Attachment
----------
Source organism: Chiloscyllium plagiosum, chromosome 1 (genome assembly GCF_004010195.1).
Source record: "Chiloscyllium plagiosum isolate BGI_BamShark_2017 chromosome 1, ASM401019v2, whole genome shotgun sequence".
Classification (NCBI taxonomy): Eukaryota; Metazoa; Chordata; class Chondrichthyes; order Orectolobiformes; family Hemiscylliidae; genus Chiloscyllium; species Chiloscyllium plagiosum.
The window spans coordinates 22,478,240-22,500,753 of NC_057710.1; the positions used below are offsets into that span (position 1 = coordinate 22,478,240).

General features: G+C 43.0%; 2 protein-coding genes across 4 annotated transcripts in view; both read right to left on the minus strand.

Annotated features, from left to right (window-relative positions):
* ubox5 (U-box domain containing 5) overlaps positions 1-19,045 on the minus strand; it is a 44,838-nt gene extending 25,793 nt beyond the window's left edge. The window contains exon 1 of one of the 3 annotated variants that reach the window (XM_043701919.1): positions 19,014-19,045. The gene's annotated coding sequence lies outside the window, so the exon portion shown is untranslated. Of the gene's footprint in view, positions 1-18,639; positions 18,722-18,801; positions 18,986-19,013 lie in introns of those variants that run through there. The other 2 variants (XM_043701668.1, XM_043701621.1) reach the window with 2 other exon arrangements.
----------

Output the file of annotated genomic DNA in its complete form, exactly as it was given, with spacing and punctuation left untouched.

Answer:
Source organism: Chiloscyllium plagiosum, chromosome 1 (genome assembly GCF_004010195.1).
Source record: "Chiloscyllium plagiosum isolate BGI_BamShark_2017 chromosome 1, ASM401019v2, whole genome shotgun sequence".
Classification (NCBI taxonomy): Eukaryota; Metazoa; Chordata; class Chondrichthyes; order Orectolobiformes; family Hemiscylliidae; genus Chiloscyllium; species Chiloscyllium plagiosum.
The window spans coordinates 22,478,240-22,500,753 of NC_057710.1; the positions used below are offsets into that span (position 1 = coordinate 22,478,240).

General features: G+C 43.0%; 2 protein-coding genes across 4 annotated transcripts in view; both read right to left on the minus strand.

Annotated features, from left to right (window-relative positions):
* ubox5 (U-box domain containing 5) overlaps positions 1-19,045 on the minus strand; it is a 44,838-nt gene extending 25,793 nt beyond the window's left edge. The window contains exon 1 of one of the 3 annotated variants that reach the window (XM_043701919.1): positions 19,014-19,045. The gene's annotated coding sequence lies outside the window, so the exon portion shown is untranslated. Of the gene's footprint in view, positions 1-18,639; positions 18,722-18,801; positions 18,986-19,013 lie in introns of those variants that run through there. The other 2 variants (XM_043701668.1, XM_043701621.1) reach the window with 2 other exon arrangements.